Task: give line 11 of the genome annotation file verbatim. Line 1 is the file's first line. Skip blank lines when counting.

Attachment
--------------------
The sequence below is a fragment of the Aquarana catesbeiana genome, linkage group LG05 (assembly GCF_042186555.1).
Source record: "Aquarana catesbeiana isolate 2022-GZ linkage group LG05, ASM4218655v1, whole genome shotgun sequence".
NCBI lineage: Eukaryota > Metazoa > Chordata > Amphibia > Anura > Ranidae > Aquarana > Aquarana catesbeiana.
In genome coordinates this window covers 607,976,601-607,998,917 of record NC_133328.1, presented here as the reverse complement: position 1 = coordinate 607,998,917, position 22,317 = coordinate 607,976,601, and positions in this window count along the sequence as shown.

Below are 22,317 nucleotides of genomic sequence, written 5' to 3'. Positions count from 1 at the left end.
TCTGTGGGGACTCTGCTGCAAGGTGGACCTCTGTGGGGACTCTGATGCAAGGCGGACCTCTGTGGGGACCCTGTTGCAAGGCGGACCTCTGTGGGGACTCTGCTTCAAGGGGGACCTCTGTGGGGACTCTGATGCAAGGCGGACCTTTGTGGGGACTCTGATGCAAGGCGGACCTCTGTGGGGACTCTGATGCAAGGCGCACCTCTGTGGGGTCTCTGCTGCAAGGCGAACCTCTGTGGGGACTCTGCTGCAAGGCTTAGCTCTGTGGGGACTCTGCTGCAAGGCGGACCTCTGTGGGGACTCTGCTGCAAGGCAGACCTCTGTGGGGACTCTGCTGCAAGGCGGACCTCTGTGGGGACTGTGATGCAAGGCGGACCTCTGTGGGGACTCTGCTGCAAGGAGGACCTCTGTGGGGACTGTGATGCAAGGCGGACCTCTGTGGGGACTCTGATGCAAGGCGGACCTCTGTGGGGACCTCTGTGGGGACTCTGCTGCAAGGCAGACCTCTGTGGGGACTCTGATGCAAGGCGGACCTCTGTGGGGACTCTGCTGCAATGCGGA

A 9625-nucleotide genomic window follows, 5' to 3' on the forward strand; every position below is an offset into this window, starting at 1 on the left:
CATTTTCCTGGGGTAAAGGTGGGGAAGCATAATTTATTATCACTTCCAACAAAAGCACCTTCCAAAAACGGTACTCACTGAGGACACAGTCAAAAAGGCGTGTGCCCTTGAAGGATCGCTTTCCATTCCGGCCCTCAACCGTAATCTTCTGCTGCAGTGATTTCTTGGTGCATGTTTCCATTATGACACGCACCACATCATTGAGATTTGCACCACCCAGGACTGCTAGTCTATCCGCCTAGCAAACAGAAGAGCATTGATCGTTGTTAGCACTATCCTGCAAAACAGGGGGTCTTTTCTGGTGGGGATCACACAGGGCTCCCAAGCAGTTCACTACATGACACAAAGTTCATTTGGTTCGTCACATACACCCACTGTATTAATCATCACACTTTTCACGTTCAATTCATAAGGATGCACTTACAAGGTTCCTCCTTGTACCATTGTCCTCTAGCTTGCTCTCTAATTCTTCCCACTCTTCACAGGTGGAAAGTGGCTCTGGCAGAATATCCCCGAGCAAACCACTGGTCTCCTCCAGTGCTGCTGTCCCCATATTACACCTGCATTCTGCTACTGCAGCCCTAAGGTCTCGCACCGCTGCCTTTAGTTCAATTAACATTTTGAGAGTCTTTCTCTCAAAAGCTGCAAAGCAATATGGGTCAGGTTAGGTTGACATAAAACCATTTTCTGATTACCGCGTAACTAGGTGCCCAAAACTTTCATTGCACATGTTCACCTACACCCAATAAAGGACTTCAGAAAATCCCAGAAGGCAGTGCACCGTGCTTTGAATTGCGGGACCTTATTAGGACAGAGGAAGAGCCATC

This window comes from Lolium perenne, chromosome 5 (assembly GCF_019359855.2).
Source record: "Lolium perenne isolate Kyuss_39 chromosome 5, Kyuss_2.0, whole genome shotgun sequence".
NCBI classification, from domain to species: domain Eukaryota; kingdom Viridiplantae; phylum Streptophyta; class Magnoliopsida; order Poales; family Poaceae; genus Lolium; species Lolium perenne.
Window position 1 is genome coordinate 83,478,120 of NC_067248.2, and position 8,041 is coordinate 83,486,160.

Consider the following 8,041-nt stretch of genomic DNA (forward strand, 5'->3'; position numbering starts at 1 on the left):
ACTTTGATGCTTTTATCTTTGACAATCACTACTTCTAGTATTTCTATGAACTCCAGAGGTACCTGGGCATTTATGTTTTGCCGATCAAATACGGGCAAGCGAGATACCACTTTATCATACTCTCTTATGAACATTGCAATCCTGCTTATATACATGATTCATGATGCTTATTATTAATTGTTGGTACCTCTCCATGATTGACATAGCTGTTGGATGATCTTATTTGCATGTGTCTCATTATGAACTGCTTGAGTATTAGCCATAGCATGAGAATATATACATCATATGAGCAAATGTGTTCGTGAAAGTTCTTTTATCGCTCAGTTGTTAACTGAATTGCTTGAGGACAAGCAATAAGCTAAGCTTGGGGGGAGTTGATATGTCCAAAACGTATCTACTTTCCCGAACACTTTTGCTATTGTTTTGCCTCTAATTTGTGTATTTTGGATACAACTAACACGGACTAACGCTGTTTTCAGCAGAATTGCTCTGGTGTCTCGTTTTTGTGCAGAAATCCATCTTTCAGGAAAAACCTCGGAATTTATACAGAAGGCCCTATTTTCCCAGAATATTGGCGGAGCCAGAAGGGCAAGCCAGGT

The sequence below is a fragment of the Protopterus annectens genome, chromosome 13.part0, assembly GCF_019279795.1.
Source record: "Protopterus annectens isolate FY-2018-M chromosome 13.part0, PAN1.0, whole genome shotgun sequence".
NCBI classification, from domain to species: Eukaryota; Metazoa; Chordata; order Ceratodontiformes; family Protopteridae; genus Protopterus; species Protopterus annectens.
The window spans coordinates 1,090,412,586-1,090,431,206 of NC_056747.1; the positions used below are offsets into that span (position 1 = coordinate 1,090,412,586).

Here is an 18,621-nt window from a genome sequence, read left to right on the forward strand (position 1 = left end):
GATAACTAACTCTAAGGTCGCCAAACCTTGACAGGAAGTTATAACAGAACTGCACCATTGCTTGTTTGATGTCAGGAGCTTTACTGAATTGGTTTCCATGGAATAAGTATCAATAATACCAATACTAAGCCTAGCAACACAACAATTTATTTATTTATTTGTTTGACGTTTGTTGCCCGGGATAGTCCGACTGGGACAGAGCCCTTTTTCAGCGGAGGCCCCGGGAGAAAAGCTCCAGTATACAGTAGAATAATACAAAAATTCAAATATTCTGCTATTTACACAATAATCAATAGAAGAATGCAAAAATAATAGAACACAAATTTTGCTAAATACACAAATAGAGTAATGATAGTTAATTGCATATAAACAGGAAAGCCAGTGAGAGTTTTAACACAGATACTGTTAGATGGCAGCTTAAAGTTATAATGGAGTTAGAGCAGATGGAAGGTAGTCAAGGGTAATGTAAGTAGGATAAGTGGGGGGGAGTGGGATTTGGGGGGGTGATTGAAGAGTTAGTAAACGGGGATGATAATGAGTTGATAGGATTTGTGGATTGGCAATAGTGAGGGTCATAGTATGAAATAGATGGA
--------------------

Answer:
NCBI classification, from domain to species: domain Eukaryota; kingdom Viridiplantae; phylum Streptophyta; class Magnoliopsida; order Poales; family Poaceae; genus Lolium; species Lolium perenne.